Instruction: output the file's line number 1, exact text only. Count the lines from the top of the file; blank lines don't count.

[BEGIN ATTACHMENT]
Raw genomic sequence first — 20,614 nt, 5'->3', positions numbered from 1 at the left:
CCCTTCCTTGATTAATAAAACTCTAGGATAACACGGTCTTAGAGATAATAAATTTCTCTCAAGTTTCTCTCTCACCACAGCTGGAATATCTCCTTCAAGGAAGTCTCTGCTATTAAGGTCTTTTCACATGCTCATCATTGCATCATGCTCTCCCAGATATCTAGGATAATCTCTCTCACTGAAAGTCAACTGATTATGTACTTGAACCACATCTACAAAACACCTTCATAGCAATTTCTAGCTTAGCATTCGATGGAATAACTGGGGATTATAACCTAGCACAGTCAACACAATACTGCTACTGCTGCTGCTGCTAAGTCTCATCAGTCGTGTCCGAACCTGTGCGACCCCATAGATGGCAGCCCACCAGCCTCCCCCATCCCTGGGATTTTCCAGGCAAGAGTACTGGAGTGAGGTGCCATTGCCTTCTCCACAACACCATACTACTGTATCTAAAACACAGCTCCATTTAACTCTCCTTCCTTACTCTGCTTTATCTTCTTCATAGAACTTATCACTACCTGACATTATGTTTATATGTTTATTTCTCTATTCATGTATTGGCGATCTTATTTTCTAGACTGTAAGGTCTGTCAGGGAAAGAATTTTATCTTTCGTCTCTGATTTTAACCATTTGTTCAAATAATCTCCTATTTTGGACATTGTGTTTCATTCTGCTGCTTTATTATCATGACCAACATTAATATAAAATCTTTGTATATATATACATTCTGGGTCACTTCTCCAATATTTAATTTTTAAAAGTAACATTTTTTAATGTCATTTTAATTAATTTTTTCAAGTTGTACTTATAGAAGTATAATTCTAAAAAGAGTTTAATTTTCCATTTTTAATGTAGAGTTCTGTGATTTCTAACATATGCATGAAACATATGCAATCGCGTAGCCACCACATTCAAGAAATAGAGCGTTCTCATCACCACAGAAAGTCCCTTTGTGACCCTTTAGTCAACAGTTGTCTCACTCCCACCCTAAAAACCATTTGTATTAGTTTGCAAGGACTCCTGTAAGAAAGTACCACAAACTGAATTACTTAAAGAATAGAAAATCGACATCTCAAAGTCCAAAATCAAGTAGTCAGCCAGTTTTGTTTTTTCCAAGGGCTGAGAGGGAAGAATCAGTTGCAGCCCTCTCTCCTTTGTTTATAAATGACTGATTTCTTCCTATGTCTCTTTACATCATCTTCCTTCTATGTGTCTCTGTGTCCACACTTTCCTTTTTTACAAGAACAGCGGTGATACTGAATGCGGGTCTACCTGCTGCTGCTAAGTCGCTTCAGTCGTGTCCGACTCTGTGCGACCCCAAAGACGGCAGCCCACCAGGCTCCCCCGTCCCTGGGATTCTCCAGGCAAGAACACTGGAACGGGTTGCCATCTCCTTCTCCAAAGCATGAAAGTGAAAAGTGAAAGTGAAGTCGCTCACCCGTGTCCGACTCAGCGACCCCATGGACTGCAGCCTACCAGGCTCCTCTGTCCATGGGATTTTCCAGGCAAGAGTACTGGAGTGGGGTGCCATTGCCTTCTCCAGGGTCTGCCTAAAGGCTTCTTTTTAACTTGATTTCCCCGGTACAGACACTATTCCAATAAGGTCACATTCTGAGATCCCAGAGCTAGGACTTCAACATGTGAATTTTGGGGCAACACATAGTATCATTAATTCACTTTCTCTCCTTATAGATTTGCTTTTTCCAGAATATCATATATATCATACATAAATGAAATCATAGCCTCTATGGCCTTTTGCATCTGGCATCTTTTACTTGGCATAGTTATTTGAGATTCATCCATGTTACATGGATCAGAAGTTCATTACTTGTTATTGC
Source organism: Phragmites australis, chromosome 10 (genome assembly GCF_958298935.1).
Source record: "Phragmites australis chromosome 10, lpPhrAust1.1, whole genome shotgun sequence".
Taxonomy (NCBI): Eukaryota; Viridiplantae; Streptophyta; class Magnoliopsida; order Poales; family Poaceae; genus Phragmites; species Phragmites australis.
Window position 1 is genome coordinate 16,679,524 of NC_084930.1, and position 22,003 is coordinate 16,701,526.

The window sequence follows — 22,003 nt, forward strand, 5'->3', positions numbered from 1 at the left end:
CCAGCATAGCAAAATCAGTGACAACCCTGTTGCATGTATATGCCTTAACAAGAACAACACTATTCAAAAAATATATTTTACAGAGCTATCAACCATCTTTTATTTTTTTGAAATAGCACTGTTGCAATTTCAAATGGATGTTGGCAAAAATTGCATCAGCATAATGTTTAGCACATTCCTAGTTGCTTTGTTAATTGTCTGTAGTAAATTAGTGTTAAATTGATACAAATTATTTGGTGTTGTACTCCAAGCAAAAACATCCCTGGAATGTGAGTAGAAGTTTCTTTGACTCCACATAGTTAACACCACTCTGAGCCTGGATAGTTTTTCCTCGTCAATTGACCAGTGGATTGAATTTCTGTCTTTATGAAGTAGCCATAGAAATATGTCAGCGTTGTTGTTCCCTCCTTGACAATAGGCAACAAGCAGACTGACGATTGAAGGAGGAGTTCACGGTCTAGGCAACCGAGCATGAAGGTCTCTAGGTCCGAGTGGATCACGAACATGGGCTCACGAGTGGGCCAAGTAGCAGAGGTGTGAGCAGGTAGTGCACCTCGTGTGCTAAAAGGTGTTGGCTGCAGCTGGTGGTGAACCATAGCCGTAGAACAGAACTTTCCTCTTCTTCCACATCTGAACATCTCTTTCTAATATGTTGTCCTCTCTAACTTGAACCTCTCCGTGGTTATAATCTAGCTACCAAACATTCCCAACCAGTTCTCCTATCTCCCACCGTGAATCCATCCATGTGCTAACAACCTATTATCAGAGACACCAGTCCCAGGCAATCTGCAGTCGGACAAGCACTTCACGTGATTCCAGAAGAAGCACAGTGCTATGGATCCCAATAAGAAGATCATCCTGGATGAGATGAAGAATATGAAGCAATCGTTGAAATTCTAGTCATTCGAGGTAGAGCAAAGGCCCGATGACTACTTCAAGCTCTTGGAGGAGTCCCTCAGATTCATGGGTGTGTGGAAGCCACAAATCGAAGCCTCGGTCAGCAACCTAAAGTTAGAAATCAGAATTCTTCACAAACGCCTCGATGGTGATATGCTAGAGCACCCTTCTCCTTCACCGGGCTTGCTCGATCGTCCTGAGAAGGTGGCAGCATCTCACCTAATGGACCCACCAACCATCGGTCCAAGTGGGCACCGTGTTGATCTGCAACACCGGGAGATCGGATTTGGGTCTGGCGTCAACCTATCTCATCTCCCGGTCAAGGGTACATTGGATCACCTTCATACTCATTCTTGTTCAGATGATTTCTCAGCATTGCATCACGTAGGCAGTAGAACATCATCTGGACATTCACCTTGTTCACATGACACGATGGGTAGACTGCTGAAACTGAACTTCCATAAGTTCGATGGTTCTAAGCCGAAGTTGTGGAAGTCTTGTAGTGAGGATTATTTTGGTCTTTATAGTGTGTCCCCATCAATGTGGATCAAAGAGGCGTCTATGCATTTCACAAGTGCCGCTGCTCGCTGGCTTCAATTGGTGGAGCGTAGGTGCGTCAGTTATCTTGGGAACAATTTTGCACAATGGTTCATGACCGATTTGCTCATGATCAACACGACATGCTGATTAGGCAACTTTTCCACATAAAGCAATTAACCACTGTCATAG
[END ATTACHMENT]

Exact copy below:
Raw genomic sequence first — 20,614 nt, 5'->3', positions numbered from 1 at the left: